• The goal of the Ka Po' Tun, an Akaviri race of "tiger-folk", is to become these. To date, only their leader, Tosh Raka, is said to have succeeded, becoming a massive dragon with black and orange scales. (Other sources claim this story to be metaphorical at best.)
  • Cat Ninja: Unsurprisingly, the Khajiit race is naturally inclined toward stealth, and can often be found as assassins, spies, and thieves in other provinces.
  • Cats Are Mean: The Khajiiti religious tradition interprets Mehrunes Dagon, the Daedric Prince of Destruction, as a kitten. "For what is more destructive than a young cat?"
  • Cavalry Betrayal: In the backstory, King Joile of Daggerfall convinced Gaiden Shinji, the legendary Redguard hero and leader of the Order of Diagna, to join him in the Siege of Orsinium (the home city-state/fortress of the Orcs). Joile then convinced Shinji, the Blademaster and founder of the Imperial City Arena, to participate in a Combat by Champion Duel to the Death against the Orc leader, Baloth Bloodtusk. As Shinji and Baloth were fighting, Joile ordered his archers to open fire on both of them. As it turned out, Joile not only wanted to sack Orsinium, but planned to invade Hammerfell after and knew that Shinji would have been a major obstacle. (Joile would get his comeuppance, dying during what would be a failed invasion of Hammerfell.)
  • Cavalry of the Dead:
    • The Dunmer practice significant ancestor worship in their religion, believing that their ancestors stick around to watch over their living kin. On a relatively smaller scale, they've summoned the bodies and spirits of their honored ancestors as guardians and protectors for ages. They consider this practice different from true necromancy, which they consider absolutely blasphemous. Then, during the Oblivion Crisis, they resurrected the massive skeleton of an Emperor Crab (large enough to hold an entire city district inside its shell) to fight back against the Daedric hordes.
    • King Gortwog of Orsinium, home of the Orcs who (as the Orsimer or "Pariah Elves") who seem to be eternally Fighting for a Homeland, was said to be considering whether to hire necromancers to supplement Orsinium's forces with the dead against their many powerful enemies. No word on whether or not he went through with it, but Orsinium itself would fall during the Time Skip between Oblivion and Skyrim.
    • In the series' backstory, Queen Potema of Solitude (known as " the Wolf Queen") caused one of the bloodiest wars to ever hit Tamriel in an attempt to get her son proclaimed as the rightful heir to the Imperial throne. After her armies and those of her allies were defeated, she held out in Solitude in a protracted siege which lasted 10 years. During that time, Potema, a powerful necromancer and practitioner of other Dark Arts, resurrected many dead bodies to bolster her dwindling forces.
  • Cave Behind the Falls: As part of the series' propensity toward Always Check Behind the Chair, it's a good idea to check behind every waterfall you come across. Not ALL of them hold secrets or treasure, but enough of them do to make it worthwhile.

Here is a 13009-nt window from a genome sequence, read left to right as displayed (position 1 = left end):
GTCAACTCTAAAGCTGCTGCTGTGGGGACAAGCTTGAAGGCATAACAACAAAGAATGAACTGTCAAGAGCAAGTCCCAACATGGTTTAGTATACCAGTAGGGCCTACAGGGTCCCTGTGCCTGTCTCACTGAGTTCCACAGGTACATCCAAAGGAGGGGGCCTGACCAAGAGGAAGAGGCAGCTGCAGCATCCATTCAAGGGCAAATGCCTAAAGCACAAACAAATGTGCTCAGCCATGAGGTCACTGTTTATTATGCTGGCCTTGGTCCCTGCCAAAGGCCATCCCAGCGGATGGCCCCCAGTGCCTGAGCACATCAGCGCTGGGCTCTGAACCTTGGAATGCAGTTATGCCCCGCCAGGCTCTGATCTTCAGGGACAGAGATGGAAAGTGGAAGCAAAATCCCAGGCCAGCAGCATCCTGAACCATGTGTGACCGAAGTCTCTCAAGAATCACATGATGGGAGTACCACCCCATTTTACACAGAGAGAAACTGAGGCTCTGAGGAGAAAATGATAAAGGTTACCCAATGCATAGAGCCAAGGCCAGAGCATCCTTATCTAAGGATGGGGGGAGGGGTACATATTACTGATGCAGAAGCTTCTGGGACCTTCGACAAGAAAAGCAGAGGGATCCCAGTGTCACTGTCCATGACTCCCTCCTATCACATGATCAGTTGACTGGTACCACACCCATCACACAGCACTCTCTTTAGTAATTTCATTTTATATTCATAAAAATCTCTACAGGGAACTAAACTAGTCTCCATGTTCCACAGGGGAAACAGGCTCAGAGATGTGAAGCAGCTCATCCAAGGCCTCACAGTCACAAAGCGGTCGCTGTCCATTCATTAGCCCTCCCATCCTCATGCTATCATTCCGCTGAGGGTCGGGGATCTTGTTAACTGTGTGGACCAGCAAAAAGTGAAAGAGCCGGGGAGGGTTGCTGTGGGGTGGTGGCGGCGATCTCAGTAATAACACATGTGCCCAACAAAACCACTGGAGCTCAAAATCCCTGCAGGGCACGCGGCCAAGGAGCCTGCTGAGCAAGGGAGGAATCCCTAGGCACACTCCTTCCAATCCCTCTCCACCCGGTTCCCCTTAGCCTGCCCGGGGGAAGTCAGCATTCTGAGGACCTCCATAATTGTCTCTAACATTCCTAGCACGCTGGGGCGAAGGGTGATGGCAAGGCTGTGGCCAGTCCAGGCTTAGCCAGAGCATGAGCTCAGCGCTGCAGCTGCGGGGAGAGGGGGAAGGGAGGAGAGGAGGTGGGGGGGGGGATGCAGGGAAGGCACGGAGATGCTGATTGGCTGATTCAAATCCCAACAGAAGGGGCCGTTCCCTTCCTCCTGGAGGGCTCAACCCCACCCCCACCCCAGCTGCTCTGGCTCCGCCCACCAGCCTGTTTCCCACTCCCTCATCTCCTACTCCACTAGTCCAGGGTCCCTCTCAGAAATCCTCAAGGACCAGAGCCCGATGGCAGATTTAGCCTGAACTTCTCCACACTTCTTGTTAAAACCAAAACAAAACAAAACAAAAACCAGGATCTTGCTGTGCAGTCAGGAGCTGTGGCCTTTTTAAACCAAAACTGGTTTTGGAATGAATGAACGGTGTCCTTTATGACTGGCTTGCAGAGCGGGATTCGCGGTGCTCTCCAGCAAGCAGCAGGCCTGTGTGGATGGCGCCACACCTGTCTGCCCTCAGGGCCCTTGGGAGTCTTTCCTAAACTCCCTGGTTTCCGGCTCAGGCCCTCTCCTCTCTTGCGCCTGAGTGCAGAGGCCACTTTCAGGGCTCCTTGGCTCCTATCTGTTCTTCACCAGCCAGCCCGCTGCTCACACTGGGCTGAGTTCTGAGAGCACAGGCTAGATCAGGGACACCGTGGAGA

• Cessation of Existence:
    • This is one theory about what happened to the Dwemer. They may have tried, through the power of the Heart of Lorkhan, to break themselves down into their base elements and then reforge themselves into new ascended beings. The theory goes that they got the reforging process wrong and caused themselves to blink out of existence. If asked in Morrowind, Dunmeri Tribunal deity Vivec states that he cannot sense them on any known plane of existence.
    • Though, to date, they have only been hinted-at in-game or have been mentioned dripping in heavy metaphor, there exist several "ascended" metaphysical states in the ES universe. (Each has been further fleshed out by developer written supplemental texts.) Each of these states requires one to become aware of the nature of Anu's Dream and maintain one's individuality. If one fails to do so (known as "Zero Sum"), they "fade into" the dream, ceasing to exist.
  • Chainmail Bikini:
    • Generally Downplayed throughout the series. Many armor types have different models when worn by a male or female, and the female models are a bit more revealing, often having plunging necklines and more areas of exposed skin. Individual game exceptions can be found in their entries below.
    • Throughout the series, this is the case for the Aureals (aka Golden Saints), a form of lesser Daedra in service to Sheogorath. Downplayed but extant, in that while female Aureals wear more armor than most examples, it still tends to leave some vulnerable areas (including their upper chests) exposed.
  • The Chains of Commanding: The legendary Yokudan/Redguard hero Frandar Hunding reluctantly became the leader of the Ansei, also known as "Sword Singers/Saints", an order of Master Swordsman so skilled they could create blades from their very souls, during the Yokudan War of the Singers against the forces of the corrupt Emperor Hira. Ever the Guile Hero, Frandar led the Ansei to victory despite being outnumbered thirty to one. However, he would continue to struggle with this decision and many others he made as leader for the rest of his life. Due to being considered "red with blood" by the citizens of Yokuda, he chose to self-exile to Tamriel, becoming one of the first Yokudans to settle there.
  • Challenge Gamer: Common for Speed Runners throughout the series. Often taking advantage of exploits, main quests that normally take dozens of hours are completed in mere minutes.
  • Chameleon Camouflage:
    • The series features the Chameleon spell, which has this effect. Unlike the standard Invisibility, which always makes you completely invisible but also wears off as soon as you perform an action, Chameleon comes in different levels of strength based on the percentage you become invisible, and the effect continues for the duration of the spell, allowing you to perform actions.